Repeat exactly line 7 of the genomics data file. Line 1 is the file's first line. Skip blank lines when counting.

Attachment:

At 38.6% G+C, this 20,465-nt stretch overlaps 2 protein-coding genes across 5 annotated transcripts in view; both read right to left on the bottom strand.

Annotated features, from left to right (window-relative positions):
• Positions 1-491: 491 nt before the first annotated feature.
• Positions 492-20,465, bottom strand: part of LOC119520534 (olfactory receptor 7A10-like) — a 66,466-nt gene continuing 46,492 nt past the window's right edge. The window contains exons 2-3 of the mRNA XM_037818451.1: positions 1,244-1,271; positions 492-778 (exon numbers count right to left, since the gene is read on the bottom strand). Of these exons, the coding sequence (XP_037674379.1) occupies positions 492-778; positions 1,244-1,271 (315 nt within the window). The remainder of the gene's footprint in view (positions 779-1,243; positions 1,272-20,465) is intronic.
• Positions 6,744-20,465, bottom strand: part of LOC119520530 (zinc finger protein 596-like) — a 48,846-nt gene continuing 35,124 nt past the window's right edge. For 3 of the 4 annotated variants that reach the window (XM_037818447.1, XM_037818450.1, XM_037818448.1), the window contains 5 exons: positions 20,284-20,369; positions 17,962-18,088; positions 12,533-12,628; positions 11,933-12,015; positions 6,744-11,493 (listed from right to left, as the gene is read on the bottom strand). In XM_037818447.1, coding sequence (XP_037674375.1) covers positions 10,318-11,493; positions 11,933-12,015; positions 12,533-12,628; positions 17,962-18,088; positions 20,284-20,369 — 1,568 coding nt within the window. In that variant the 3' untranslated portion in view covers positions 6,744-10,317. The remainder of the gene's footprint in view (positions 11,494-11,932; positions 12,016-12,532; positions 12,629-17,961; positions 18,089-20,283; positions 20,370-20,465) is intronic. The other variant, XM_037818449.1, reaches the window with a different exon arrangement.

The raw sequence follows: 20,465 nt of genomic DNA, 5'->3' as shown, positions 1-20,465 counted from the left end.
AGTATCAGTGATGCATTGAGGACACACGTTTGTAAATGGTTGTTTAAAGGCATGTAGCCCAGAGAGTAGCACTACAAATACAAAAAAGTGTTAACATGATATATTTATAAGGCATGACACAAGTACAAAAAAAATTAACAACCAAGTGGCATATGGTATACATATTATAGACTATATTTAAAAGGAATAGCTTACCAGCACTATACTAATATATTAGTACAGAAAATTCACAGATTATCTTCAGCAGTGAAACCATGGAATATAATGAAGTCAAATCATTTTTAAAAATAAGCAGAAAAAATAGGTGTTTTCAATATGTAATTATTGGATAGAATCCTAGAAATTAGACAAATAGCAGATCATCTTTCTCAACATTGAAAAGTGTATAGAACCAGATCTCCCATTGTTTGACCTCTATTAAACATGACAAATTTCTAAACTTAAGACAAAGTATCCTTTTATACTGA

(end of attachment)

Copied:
AGTATCAGTGATGCATTGAGGACACACGTTTGTAAATGGTTGTTTAAAGGCATGTAGCCCAGAGAGTAGCACTACAAATACAAAAAAGTGTTAACATGATATATTTATAAGGCATGACACAAGTACAAAAAAAATTAACAACCAAGTGGCATATGGTATACATATTATAGACTATATTTAAAAGGAATAGCTTACCAGCACTATACTAATATATTAGTACAGAAAATTCACAGATTATCTTCAGCAGTGAAACCATGGAATATAATGAAGTCAAATCATTTTTAAAAATAAGCAGAAAAAATAGGTGTTTTCAATATGTAATTATTGGATAGAATCCTAGAAATTAGACAAATAGCAGATCATCTTTCTCAACATTGAAAAGTGTATAGAACCAGATCTCCCATTGTTTGACCTCTATTAAACATGACAAATTTCTAAACTTAAGACAAAGTATCCTTTTATACTGA